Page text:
Friday, November 22, 2013

Where Were You?

Unless you've been living in a cave, by now you're aware that today is the 50th anniversary of the assassination of President John Kennedy. I'm not going to go into the historical, political, and social ramifications of his assassination, other than to note in passing that it was a watershed event in our country's history. For starters, just imagine how different things might have turned out if JFK, who would be considered a moderate-to-conservative today, had remained in office instead of being replaced by LBJ, a sleazy scheming liberal by anyone's standards, then or now. (And BTW, what's with all the 3-initial identifiers from that era? JFK, RFK, LBJ, MLK ... but I digress.)

What I wanted to discuss today is the "Where were you when..." question. JFK's assassination is the first date that I can recall where I was and what I was doing when I heard about it (7th grade band class - the announcement came of the school's loudspeaker that the president had been shot. No further details were provided, so we had no idea how serious the incident was.)

What I remember most about the assassination and its aftermath was how everyone was glued to the television. Back then there were only three TV channels. For several days it was nothing but coverage of the shooting and the subsequent events, from sign on until sign off. (Remember how TV channels used to sign off the air around midnight by playing the National Anthem? If you do, you're an old fart like me.)

Eventually, of course, things got more-or-less back to normal. Then came the RFK and MLK shootings, and nothing was ever quite the same.

The next date that's fixed in my mind is January 28, 1986, when the space shuttle Challenger blew up shortly after liftoff, killing its crew of seven. I was working in Houston at the time. We were gathered in the break room to watch. At that time shuttle launches were still a big event, especially in the Houston area, where NASA was headquartered. To say we were all stunned would be a massive understatement. Watch the short video of the launch below, and notice how quiet it gets after the explosion. No one knows what to say. They probably can't believe what they just saw. The NASA PAO (Public Affairs Officer) narrating the launch finally came up with "Obviously there was a major malfunction."


The next 15 years are a pleasant blur for me. Getting married to my current wife, the birth of our two children, a career change from industry to academia, all these milestones in my life were marked and celebrated at the time. But the memory of them is softened by a pleasant, golden haze. The stark details have faded over time. Then comes a date that I'm sure I share with most of you - September 11, 2001.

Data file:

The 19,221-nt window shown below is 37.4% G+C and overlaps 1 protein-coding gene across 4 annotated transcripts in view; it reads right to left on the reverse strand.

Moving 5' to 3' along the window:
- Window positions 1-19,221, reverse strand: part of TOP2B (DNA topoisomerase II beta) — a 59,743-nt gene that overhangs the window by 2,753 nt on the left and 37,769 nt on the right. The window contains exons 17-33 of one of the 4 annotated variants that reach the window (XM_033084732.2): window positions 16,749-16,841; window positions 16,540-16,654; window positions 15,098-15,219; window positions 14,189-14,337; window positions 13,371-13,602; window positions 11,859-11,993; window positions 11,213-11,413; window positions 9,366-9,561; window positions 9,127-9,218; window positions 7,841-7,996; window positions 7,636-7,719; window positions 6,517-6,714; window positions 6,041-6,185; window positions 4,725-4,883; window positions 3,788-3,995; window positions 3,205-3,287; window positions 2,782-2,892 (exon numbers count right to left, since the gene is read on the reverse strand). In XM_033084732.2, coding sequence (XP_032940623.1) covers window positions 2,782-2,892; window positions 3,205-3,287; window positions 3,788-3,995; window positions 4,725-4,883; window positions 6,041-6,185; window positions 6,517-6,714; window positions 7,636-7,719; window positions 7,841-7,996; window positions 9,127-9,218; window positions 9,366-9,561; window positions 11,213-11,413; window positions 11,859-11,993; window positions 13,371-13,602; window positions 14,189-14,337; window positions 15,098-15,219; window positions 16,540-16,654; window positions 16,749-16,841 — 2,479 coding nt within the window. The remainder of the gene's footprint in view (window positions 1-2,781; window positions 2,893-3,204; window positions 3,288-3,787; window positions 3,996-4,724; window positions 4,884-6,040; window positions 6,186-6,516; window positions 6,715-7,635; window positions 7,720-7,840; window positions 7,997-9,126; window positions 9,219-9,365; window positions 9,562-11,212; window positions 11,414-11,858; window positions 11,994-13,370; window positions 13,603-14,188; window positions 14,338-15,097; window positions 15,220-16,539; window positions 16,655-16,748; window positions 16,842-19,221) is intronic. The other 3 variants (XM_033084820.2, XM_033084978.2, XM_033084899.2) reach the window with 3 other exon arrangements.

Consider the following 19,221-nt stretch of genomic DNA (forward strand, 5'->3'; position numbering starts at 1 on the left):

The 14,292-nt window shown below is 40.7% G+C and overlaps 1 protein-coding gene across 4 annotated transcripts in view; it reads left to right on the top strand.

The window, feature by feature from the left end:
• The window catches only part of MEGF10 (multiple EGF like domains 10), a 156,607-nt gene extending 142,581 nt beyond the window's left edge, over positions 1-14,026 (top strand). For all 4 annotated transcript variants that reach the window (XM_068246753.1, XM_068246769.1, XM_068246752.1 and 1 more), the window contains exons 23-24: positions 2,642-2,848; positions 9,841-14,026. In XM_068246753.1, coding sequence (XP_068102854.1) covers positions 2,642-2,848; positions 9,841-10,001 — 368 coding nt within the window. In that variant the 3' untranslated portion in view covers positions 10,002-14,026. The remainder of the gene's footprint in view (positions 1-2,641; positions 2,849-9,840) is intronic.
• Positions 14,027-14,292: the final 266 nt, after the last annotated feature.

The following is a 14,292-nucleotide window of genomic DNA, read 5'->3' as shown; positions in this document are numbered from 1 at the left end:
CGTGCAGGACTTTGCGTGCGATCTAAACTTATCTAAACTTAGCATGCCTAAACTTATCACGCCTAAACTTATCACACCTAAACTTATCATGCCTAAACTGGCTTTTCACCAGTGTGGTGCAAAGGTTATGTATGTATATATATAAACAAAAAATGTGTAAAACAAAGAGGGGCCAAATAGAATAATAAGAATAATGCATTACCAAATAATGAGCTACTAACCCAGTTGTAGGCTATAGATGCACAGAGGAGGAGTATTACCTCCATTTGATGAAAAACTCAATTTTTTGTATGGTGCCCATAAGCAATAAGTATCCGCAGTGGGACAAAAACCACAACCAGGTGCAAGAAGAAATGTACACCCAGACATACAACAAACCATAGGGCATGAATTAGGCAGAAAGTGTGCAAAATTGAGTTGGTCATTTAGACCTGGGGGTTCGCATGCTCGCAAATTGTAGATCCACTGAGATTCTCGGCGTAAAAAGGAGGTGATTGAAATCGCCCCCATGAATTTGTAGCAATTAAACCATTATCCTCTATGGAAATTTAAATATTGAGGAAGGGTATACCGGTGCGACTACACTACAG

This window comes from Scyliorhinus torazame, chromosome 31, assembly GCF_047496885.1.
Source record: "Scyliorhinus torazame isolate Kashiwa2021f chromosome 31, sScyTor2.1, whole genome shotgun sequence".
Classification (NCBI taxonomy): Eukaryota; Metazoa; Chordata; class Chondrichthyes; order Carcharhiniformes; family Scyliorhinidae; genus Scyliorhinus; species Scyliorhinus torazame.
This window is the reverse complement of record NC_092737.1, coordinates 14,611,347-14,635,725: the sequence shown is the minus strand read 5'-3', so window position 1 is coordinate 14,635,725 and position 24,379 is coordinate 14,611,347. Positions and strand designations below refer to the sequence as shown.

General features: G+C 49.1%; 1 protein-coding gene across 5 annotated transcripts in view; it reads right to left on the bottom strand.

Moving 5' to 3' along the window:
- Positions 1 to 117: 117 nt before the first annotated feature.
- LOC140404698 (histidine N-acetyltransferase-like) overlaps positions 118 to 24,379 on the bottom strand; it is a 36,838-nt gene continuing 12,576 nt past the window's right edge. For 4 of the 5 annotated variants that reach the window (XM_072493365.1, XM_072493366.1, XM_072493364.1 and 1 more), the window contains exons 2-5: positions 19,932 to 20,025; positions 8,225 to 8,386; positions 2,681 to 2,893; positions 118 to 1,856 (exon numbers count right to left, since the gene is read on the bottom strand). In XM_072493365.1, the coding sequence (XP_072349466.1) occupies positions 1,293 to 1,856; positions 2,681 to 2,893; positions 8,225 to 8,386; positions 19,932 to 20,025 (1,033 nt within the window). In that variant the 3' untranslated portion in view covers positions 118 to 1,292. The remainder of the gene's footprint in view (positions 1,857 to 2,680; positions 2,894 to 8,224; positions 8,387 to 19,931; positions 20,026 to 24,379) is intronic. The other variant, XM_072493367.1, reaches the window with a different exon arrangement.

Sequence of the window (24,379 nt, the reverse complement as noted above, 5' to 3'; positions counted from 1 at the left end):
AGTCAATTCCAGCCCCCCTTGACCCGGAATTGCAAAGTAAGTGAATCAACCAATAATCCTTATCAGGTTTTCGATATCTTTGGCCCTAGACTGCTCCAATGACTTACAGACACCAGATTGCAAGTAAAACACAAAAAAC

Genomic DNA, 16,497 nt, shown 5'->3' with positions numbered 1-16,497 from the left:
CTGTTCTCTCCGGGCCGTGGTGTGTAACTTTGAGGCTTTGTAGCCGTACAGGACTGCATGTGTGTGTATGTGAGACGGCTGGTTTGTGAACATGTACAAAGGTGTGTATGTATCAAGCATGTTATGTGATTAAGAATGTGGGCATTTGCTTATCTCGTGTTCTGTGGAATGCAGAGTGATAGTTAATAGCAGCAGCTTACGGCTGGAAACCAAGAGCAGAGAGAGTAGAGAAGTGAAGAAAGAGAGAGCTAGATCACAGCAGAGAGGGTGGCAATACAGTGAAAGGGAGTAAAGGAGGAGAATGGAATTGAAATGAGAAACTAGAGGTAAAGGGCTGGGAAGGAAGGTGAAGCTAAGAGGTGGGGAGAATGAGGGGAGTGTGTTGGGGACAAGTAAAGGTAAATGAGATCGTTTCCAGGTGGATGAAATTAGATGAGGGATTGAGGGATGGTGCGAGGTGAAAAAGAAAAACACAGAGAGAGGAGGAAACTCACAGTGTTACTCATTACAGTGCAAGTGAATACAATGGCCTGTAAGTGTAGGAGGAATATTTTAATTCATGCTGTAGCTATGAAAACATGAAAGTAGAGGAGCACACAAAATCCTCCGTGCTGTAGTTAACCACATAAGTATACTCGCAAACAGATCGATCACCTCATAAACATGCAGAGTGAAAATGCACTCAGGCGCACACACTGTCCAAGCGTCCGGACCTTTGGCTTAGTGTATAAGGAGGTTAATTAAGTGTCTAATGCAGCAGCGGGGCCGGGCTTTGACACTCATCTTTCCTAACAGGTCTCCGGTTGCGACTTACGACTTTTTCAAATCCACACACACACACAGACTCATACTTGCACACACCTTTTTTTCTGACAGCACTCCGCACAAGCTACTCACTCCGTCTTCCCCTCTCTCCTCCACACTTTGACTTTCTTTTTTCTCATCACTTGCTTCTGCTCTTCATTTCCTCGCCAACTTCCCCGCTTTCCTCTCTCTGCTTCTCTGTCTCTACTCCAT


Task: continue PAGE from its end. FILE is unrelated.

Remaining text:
I was just about to begin teaching a class when I heard a fragmented and preliminary report concerning an airplane possibly hitting one of the World Trade Center towers. I headed into class thinking that it was probably a light plane sightseeing over Manhattan and accidentally flying into a building. When class was over I learned the horrible truth - that we were at war with a bunch of barbaric savages who deserve to be wiped from the face of the earth.

I still feel that way.

My final "where were you" date is February 1, 2003.

Another space shuttle - Columbia - was returning to earth early Saturday morning after completing its mission. At the same time I was driving down a country road in Central Texas. It was a beautiful winter day - crisp and clear, a deep blue sky without a cloud in sight. I saw a brilliant white contrail pass overhead, heading from west to east. All of a sudden that one contrail became multiple smaller contrails. I had no idea what had happened until a couple of hours later, when I heard the news. Again, it was a feeling of shock and disbelief.

Watch the video below and you'll see that shock and disbelief mirrored on the faces of the NASA personnel in Mission Control, followed by tears as the truth slowly dawns on them.

So there you have it - four dates that are indelibly etched in my memory. I wish they were happier events, but evidently my subconscious prefers the tragic and dramatic.

Sometime today, when I have a quiet moment, I'll say a little prayer for all those affected by these four tragedies. If you're so inclined, I'd be honored if you'll join me.


Mel said...

50 years ago I was a junior in high school science class.

January 28, 1986 at work just sitting down for lunch when the news broke.

September 11, 2001 getting ready to leave for DFW airport.
Plans cancelled.

February 1, 2003 I walked out on the deck to watch the shuttle. When the contrail went from one to three I knew what happened went in and turned on the television and waited about ten minutes for the breaking news.

We'll keep you company in your quiet moment.

CenTexTim said...

Thanks for the company, Mel.

Interesting, isn't it, how we share those moments.